In a few short years Black Friday has snowballed into one of the topshop nation's biggest sales bonanzas of the year.
If last year is anything to go by, crazed shoppers will trading in long queues and scraps over cut price TVs and toys, in favor of browsing online from home during the early hours to snap up a bargain.
In the US, Black Friday is the day after Thanksgiving, when turkey-stuffed customers take advantage of the holiday to do some some shopping.
Thanks to American retailers like Amazon and Wal-Mart owned Asda, the shopping-fest has now spread across the pond - and around the world.
But why do we call this pre-Christmas scramble for bargains Black Friday?
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The PR stunt
In the 1980s, the term “Black Friday” began to be used by retailers to refer to the single day of the year when retail companies finally go “into the black” (make a profit) after being "in the red" for much of the year.
But that's not the only theory behind the name.
Rumours have also circulated that the term came from an invented tradition to sell slaves the day after Thanksgiving, while others think its original could be much more recent.
According to Joseph P. Barrett, who was police reporter for the Philadelphia Bulletin, the term "Black Friday" came out of the old Philadelphia Police Department's traffic squad.
In an article from 1994, the late journalist wrote that the cops used the term to describe the horrible traffic jams that happened when people poured into town on the Friday after Thanksgiving.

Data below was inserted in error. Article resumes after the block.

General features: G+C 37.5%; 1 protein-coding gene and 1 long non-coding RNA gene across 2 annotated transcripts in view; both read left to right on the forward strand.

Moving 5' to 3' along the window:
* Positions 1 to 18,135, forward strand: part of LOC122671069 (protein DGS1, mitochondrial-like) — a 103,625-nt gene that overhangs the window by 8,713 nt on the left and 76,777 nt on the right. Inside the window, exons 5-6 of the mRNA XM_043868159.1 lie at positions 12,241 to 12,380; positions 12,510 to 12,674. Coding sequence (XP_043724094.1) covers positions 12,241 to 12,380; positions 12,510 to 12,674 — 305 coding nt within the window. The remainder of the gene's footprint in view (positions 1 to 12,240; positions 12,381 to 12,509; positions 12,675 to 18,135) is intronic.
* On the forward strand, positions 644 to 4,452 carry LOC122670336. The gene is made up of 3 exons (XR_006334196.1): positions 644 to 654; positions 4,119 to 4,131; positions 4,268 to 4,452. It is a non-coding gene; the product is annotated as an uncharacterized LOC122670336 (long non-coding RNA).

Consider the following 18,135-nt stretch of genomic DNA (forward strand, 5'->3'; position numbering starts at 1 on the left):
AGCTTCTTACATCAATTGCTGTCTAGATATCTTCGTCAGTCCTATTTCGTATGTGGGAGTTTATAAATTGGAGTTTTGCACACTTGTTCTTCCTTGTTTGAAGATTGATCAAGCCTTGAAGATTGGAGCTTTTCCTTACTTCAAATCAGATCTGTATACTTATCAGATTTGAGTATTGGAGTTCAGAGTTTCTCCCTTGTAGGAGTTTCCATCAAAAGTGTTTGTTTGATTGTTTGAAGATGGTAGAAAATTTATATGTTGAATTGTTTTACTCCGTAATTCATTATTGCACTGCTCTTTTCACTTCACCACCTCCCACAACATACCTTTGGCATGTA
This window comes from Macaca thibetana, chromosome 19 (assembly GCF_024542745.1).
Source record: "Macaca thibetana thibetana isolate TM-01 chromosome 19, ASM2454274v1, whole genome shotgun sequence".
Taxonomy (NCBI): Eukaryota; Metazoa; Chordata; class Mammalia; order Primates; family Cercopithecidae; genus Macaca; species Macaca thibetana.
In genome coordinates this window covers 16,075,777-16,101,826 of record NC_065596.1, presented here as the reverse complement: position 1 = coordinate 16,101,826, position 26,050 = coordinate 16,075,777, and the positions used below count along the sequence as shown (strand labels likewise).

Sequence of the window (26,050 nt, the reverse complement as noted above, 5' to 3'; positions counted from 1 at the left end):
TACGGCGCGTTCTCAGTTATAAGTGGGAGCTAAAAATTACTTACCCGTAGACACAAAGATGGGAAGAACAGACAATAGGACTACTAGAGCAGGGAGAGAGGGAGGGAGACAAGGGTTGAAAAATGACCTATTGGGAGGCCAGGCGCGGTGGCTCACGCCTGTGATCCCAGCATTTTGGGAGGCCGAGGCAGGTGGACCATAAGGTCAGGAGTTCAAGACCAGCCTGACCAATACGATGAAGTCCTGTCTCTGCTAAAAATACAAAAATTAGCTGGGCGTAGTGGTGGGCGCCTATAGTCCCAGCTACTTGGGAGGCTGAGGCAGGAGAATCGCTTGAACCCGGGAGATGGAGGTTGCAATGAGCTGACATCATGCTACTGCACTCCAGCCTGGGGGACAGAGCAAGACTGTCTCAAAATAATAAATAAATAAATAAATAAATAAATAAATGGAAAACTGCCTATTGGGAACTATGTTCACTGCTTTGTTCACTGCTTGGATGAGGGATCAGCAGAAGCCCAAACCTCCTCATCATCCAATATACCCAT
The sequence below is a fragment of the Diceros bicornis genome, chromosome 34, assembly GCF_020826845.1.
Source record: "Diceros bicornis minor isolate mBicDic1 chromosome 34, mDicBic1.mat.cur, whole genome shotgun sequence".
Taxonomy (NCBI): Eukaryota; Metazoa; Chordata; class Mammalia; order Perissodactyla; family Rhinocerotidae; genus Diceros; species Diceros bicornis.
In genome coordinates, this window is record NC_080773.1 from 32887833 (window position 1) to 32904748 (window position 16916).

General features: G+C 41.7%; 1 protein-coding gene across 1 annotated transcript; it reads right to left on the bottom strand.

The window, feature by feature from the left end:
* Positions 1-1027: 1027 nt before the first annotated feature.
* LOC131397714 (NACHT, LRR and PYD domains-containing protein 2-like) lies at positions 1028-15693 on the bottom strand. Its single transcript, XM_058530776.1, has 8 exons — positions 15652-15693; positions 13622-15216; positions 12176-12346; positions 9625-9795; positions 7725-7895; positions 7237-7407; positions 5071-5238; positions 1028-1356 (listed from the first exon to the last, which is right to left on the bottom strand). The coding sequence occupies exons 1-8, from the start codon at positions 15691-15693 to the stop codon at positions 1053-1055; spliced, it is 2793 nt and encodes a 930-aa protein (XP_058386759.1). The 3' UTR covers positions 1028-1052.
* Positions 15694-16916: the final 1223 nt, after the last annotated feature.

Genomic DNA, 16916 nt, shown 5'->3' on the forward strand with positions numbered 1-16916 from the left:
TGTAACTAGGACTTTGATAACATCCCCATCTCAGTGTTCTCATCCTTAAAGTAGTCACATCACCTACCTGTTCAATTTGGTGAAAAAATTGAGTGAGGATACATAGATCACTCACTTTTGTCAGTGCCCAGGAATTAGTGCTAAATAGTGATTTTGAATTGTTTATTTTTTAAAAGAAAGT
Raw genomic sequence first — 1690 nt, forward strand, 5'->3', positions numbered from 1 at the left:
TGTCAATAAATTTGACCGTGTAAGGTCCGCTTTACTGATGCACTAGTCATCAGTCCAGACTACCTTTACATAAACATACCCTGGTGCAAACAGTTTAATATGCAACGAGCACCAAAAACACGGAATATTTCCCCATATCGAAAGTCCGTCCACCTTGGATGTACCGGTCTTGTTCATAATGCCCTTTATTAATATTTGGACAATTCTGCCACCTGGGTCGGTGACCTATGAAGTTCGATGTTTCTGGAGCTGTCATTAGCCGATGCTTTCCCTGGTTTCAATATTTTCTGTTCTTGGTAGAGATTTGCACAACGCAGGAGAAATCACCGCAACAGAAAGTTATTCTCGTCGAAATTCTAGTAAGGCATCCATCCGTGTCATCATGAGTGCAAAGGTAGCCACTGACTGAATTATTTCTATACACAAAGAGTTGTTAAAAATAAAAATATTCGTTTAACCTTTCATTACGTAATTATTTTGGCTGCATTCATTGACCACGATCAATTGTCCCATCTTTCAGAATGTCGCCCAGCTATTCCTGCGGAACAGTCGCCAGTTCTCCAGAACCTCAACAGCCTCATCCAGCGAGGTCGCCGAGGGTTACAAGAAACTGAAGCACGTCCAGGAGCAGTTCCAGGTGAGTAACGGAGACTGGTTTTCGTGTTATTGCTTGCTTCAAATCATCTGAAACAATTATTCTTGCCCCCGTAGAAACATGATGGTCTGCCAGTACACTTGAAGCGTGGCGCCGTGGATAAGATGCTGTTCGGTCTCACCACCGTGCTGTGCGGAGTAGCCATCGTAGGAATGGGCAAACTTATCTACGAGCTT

He wrote: "It was the day that Santa Claus took his chair in the department stores and every kid in the city wanted to see him. It was the first day of the Christmas shopping season. Schools were closed. Late in the day, out-of-town visitors began arriving for the Army-Navy football game.
"Every 'Black Friday', no traffic policeman was permitted to take the day off. The division was placed on 12 tours of duty, and even the police band was ordered to Center City."
"Today the term seems lost in antiquity, but it was a traffic cop who started it, the guy who directed traffic with a semaphore while standing on a small wooden platform, in the days before traffic lights."
In the early 1960s, Barrett put together a front-page story for Thanksgiving and appropriated the police term "Black Friday" to describe the terrible traffic conditions.
The name stuck and began spreading across the US, and then the globe.
Other uses around the world
Black Friday has also been used historically to refer to any awful event that happens on that day.
The first recorded use of Black Friday was applied not to holiday shopping but to the crash of the U.S. gold market on September 24, 1869, caused by two unscrupulous criminals.
Two ruthless Wall Street financiers, Jay Gould and Jim Fisk, worked together to buy up as much as they could of the nation’s gold, to drive the price sky-high and sell it for huge profits.
But on that Friday, the conspiracy collapsed and the market went into free fall and bankrupted everyone from Wall Street bankers to farmers.
Another Black Friday, January 31 1919, refers to the Battle of George Square in Glasgow - one of the most intense riots in the city's history.
The dispute revolved around a campaign for shorter working hours, backed by widespread strike action.
Dozens were injured, and as a result the working day was shortened.
It has also been used to refer to bad days of battle in the Second World War, devastating Australian bush fires and a peaceful protest in Malé, the capital of the Maldives, which saw police firing teargas on protestors.
More famously, it was the day in November 1910 when hundreds of suffragettes marched on Parliament in peaceful protest and were assaulted and arrested by police.
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